I can see how Stinson’s legal education and background benefited the creation of Deadball. The book is not written by a traditional baseball writer. Rather, the book flows from beginning to end in a very calculated manner. There is a purpose, reasoning and the development/justification of ideas. If I had any doubts on any of Bennett’s travels, Stinson was able to explain the scenarios well and keep the visualizations moving. Even if you are not a fan of the Orioles or baseball history, as long as you have an interest of any kind in the game of baseball, you will enjoy Deadball. If you love baseball, learning baseball and want to grow in your appreciation of the game, Deadball will be for you.
As my last thoughts, I am always curious when reading a novel as to how much of the author is within the main character of a book. The best books are written from the heart, with their authors being able to add their personal lives, experiences and thoughts into the storylines. My question to David Stinson if he was sitting before me: how much of you is within Byron Bennett? Probably a great deal, given how well Stinson was able to convey Bennett in the book. So then the bigger question, is how much of myself is within Byron Bennett? Since I never experienced what he did, Bennett doesn’t represent who I am- but more parts of what I am and who I want to become. I saw my baseball curiosity and interest in Bennett. I found myself drawn to his experiences, from meeting players in the past to experiencing the old-time parks. The truth is, if you are reading Deadball- you will see that there is some Byron Bennett. There is some Byron Bennett in all of us. Maybe Bennett is an extension or alter-ego of David Stinson. Or simply a fictional character with an interesting story to tell. The fact that I even thought about Byron Bennett in those terms meant David Stinson accomplished his mission. I read. I learned. I experienced. I thought. I questioned the baseball past and starting looking to my baseball future. I am. Therefore baseball is the answer. The Metaphysics of Baseball. Welcome to Deadball.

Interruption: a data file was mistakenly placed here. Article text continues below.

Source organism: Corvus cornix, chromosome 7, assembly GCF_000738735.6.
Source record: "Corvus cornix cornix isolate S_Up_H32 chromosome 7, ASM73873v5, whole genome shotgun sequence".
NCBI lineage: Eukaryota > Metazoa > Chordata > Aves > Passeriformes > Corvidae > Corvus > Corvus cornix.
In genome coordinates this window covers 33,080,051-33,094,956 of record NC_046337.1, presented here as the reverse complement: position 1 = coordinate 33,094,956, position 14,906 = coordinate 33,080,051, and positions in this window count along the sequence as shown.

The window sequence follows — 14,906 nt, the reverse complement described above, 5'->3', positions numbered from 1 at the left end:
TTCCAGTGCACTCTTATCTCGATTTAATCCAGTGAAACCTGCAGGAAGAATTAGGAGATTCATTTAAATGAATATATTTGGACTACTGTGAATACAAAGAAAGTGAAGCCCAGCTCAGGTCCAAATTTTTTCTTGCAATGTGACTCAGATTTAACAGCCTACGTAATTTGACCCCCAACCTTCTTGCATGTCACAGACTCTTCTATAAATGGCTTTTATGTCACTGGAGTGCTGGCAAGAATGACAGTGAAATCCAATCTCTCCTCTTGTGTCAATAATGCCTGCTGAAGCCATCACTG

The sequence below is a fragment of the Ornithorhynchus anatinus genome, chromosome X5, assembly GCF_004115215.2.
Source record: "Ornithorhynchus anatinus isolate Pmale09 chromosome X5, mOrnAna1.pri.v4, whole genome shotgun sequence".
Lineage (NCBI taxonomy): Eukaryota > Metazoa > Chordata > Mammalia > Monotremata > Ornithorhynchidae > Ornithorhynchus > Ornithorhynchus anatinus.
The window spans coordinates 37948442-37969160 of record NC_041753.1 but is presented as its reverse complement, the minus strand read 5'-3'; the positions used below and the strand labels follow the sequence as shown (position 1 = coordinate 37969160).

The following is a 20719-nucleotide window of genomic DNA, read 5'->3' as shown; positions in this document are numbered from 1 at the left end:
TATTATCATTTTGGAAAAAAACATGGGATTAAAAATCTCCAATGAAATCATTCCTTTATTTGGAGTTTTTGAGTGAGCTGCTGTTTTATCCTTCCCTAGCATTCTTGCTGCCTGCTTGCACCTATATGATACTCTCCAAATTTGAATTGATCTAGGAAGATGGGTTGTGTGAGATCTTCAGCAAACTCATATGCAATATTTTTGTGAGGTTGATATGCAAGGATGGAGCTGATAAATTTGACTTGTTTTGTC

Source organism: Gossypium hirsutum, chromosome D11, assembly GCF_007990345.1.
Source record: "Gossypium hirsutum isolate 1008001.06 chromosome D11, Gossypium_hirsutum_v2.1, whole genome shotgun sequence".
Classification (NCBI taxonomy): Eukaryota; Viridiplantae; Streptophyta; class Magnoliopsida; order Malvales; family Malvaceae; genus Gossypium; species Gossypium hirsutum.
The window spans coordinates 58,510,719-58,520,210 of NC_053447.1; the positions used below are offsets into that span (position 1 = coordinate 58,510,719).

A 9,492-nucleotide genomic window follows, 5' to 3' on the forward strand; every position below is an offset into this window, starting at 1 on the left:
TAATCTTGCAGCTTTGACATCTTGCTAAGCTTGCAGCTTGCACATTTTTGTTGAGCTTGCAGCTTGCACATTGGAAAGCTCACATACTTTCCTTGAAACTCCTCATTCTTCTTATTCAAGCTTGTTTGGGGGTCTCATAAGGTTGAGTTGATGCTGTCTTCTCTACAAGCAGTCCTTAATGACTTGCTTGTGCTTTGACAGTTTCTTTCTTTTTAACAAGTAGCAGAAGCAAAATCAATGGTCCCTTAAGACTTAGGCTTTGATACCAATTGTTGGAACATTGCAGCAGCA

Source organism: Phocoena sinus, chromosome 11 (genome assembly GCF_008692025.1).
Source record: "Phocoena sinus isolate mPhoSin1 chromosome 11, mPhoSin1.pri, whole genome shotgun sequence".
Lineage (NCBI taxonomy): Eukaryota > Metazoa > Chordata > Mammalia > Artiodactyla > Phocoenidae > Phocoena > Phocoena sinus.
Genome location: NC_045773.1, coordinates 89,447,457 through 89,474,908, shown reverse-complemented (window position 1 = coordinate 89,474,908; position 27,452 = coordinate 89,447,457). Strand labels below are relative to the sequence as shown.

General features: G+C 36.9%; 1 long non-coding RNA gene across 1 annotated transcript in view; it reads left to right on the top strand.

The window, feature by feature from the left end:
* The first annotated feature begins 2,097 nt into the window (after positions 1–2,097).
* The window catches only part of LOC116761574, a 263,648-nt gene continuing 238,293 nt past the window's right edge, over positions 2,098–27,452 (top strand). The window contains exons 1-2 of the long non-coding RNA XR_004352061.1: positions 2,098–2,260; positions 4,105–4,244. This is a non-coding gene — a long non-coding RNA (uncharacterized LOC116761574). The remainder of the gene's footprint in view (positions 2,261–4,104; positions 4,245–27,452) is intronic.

About the Author: David B. Stinson, a former litigator for the U.S. Department of Justice, is a recovering lawyer. A long-time youth baseball coach, he did not learn to hit a curve ball until he was in his 40′s. David is General Manager of the Silver Spring-Takoma Thunderbolts which plays in the Cal Ripken Collegiate Baseball League (a summer wooden bat league). Deadball is his first novel. He resides with his wife and three children in Silver Spring, Maryland. Be sure to check out his sites: deadballbaseball.com & davidbstinsonauthor.com. To pick up your copy of Deadball, head over to Amazon!
Jonathan Hacohen is the Founder & Lead Baseball Columnist & Editor for MLB reports: You can follow Jonathan on Twitter (@JHacohen)
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About Jonathan HacohenRosin and pine tar flow through my veins. I write about baseball. I talk about baseball. I live baseball. Lead Baseball Columnist & Editor for MLB reports
Posted on May 19, 2012, in The Rest: Everything Baseball and tagged baltimore orioles, baseball, byron bennett, david stinson, deadball, forbes field, memorial stadium, metaphysical baseball novel, mlb, tiger stadium, union park. Bookmark the permalink. 1 Comment.